The Nepal Rastra Bank (NRB) is ready with revisions to the law determining its powers and responsibilities that would allow the monetary authority to issue a digital version of the country’s fiat currency, the Nepalese rupee, as Nepal has proposed legal changes allowing the country’s central bank to issue its own digital currency.
It has been reported that the news follows a study concluding that a central bank digital currency (CBDC) is a feasible project. According to Revati Nepal, chief of the bank’s Currency Management Department, a task force has already drafted an amendment bill.
“After internal discussions, we will send the bill to the government to table it in parliament.”
However, changes will be made to the Nepal Rastra Bank Act from 2002. The study on the matter was announced with the NRB’s Monetary Policy 2021-22 paper. A team headed by Revati Nepal suggested that before developing the CBDC, the regulator needed to introduce the legal provisions that would allow it to implement it.
The report said that the experts have now proposed concrete steps to move ahead, including the preparation of a legal framework for the digital currency.
The NRB official said:
“There are suggestions for technical and economic issues to be considered.”
Likewise, the central bank intends to design a separate digital wallet for the CBDC through which digital banking transactions could be carried out.
“Measures will also be taken to explore interoperability with the digital payment service providers.”
The executive made it clear that the Nepal Rastra Bank is not in a hurry to issue the digital currency. The monetary authority of the Himalayan nation wants to first observe how neighboring countries in South Asia, including India and China, proceed with introducing their CBDCs.
“We don’t want to take the unnecessary risk by rushing into introducing digital currency.”
Nirmala Sitharaman, the finance minister of Nepal’s southern neighbor, announced in February that the world’s most populous democracy was planning to launch a digital version of its currency during the next financial year, which began on April 1. It is set to become one of the largest economies to introduce a digital currency with the Reserve Bank of India (RBI) expected to roll it out in 2023.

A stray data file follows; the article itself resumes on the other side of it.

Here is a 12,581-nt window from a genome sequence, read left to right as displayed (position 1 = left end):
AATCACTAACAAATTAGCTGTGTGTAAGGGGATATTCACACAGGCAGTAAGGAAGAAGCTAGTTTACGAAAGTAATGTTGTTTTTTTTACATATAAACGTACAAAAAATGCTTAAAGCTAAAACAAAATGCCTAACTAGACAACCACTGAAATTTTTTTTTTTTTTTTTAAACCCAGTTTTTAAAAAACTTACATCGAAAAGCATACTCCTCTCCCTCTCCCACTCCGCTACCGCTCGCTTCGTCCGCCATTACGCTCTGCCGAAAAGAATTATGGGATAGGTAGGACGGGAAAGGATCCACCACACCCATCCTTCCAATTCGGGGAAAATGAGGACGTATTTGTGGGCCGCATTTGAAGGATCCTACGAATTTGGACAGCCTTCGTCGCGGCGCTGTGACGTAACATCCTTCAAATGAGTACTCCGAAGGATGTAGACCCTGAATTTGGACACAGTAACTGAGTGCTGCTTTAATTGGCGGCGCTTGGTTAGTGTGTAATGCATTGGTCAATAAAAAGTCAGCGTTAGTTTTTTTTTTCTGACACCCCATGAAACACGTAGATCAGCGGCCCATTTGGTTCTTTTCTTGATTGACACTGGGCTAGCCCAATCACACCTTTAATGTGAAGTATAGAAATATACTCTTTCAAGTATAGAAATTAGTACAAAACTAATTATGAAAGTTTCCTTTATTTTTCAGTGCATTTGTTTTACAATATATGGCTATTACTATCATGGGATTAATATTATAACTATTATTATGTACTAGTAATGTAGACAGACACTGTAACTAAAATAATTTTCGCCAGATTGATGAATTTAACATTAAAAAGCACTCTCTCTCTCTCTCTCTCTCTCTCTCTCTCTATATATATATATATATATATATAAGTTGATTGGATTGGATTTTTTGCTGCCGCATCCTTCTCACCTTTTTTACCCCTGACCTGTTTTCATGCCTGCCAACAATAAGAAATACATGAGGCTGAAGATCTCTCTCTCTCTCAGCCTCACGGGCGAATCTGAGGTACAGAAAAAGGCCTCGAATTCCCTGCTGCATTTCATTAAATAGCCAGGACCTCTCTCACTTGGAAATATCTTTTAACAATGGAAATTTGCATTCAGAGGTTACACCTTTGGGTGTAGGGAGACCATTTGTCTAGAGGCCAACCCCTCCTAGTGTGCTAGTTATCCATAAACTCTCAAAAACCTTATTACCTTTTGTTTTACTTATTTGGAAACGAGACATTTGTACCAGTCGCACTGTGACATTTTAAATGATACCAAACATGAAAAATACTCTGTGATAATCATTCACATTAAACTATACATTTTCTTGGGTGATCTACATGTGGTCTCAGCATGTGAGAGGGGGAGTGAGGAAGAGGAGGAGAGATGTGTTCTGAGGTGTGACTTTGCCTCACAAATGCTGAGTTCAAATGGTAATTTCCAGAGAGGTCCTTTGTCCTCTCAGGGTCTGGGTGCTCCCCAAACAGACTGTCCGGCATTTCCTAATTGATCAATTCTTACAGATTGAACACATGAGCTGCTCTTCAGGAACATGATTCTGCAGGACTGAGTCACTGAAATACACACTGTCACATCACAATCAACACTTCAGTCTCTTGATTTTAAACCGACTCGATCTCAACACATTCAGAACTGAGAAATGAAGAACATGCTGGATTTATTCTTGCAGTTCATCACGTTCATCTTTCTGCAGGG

Moreover, Nepal’s other powerful neighbor, China, has been exploring the potential of a CBDC since 2014 and is already conducting trials. Cities like Shenzhen, Suzhou, and Chengdu became the scene of the initial launch of its digital yuan in 2020. The tests were then expanded to more regions, including Hainan province, Shanghai, and a number of other cities in 2021. The People’s Bank of China offered athletes and visitors a chance to try the e-CNY currency at the Winter Olympics this year.
Various types of digital currencies, including decentralized cryptocurrencies like bitcoin, have been in circulation for years now. Most governments are in the early stages of developing state-issued digital currencies.
According to a survey by the Bank for International Settlements released in 2021, 86% of central banks were researching the potential of CBDCs, 60% percent were experimenting with the technology and only 14 percent were deploying pilot projects. Nepal still has a long way to go but the NRB’s study produced a concept paper that is currently under review at the bank.
Revati Nepal said:
“We will identify the way forward after the conclusion of ongoing discussions.”
Thus, Prakash Kumar Shrestha, the chief of the central bank’s economic research department, who pointed to other important aspects that need attention such as cybersecurity, said:
“It will be good for Nepal to introduce digital currency with appropriate technology acquired from other nations.”
Source: Bitcoin News